Data is dominating and determining scientific developments which are taking place today. Here, James McCafferty, CIO; and Pete Clapham, ISG Team Leader at the Sanger Institute, tell us how the organisation’s partnership with Dell Technologies has enabled it to address and overcome some of the most difficult challenges in genomic research, whilst Richard Rawcliffe, VP & GM, UK Public Sector at Dell, discusses how it develops solutions that are tailored to the customer’s needs.
The Wellcome Sanger Institute (‘Sanger Institute’) is a world-leading genomics research centre whose ambition demands science at scale and a visionary and creative approach to research. With sequencing hundreds of thousands of genomes, the Sanger Institute requires mass data storage and a partner that has the technology capabilities to help its scientists understand that data. Without data, none of the Institute’s ground-breaking research can happen. Without data storage and analytics, the data becomes useless.
With scale-out storage, the organisation was able to scale and upgrade its storage without sacrificing simplicity. This enabled the Institute to increase the scale of its sequencing without compromising any of its scientists’ time to manage its increased data store.
By sequencing tens of thousands of COVID-19 genomes each week, the organisation has been at the heart of biomedical research throughout the pandemic. The Sanger Institute addresses some of the most difficult challenges in genomic research. Its findings, generated through its own research programmes and a leading role in international consortia, are being used to develop new diagnostics and treatments for human disease.
James McCafferty, CIO at the Sanger Institute; Pete Clapham, ISG Team Leader, Sanger Institute; and Richard Rawcliffe, VP & GM, UK Public Sector at Dell, offer their input and discuss how Dell has been instrumental in helping the Sanger Institute to overcome its business challenges.
What were you aiming to achieve ahead of your work with Dell Technologies?
Clapham: From a compute world perspective, our main objective working with Dell Technologies was to form a partnership. We need to work in partnership with a vendor so they can deliver not just the hardware that we need to perform today’s compute tasks, but to also help us stay abreast of the latest product developments and adaptations for the future. We need to ensure we are performing world-class at-scale scientific research and doing it better than anyone else in the world. We want to become a world leader in this field. As such, we need fellow world leaders like Dell Technologies to help us deliver in this rapidly changing data world in areas such as spatial informatics and other developing areas that are emerging from the scene.
How does Dell Technologies enable you to continually address some of the most difficult challenges in genomic research?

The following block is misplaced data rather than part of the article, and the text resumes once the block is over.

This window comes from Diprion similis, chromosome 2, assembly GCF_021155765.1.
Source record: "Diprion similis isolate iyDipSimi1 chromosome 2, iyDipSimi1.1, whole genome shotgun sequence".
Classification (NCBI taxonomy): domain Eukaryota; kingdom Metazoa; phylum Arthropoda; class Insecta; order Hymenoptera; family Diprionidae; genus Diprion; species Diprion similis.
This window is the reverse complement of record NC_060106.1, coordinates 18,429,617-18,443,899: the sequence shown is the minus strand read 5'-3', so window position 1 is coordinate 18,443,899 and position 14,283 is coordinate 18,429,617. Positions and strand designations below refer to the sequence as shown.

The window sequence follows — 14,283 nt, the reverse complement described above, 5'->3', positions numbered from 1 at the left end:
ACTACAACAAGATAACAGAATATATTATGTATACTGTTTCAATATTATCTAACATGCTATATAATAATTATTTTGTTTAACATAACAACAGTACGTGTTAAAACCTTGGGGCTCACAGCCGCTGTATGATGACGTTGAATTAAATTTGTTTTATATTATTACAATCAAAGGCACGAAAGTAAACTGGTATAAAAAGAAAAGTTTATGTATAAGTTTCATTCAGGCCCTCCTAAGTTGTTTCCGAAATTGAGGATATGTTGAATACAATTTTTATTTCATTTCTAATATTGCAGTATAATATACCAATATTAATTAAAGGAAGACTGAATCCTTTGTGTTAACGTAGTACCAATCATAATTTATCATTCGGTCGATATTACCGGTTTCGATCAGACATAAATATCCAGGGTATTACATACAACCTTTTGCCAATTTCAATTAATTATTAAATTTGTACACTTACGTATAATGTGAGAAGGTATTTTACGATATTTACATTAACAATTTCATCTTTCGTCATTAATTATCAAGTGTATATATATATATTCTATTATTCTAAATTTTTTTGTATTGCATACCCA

McCafferty: One of the most difficult challenges within genomic research currently is data explosion. There are many new ways of extracting data about the world of genes and we’re also now doing much more in the way of imaging within cells, so that we can extract information such as the type of cell, what the cell is doing within the environment in which it lives, whether it’s growing, shrinking, or dying etc. Therefore, huge amounts of data are coming through in lots of different modalities. We must work out how to get value from all that data through analytics which is an even bigger challenge. The Sanger Institute is geared up for doing science at scale, so there are huge amounts of data being generated. How we bring all this together and make sense of it for scientists is a challenge and this is where Dell is helping us.
Similarly, we need to establish end-to-end processes to support our science: from biological samples to knowledge and insights. The process usually starts with samples coming to the institute, where we carry out much of the biochemical work and the sequencing to generate data, which we then try to make sense of. Being able to manage those pipelines at scale is a challenge.
Clapham: The data our sequencing teams provide is often the tip of the iceberg. With the availability of ever greater datasets, there are new opportunities for downstream research. This data explosion and Sanger’s onsite and worldwide collaborations, with projects such as the Tree of Life, means we need to engage closely with our scientific partners to ensure that we continue to deliver high-performance compute (HPC) solutions that our research teams need both now and in the future.
Rawcliffe: The partnership with the Sanger Institute is more of an ecosystem. While we design specific platforms and infrastructures with genomics in mind, ultimately we’re not the experts in the field of genomics so we need the input from partners like the Sanger Institute to help inform our product development and ensure it keeps pace with market requirements.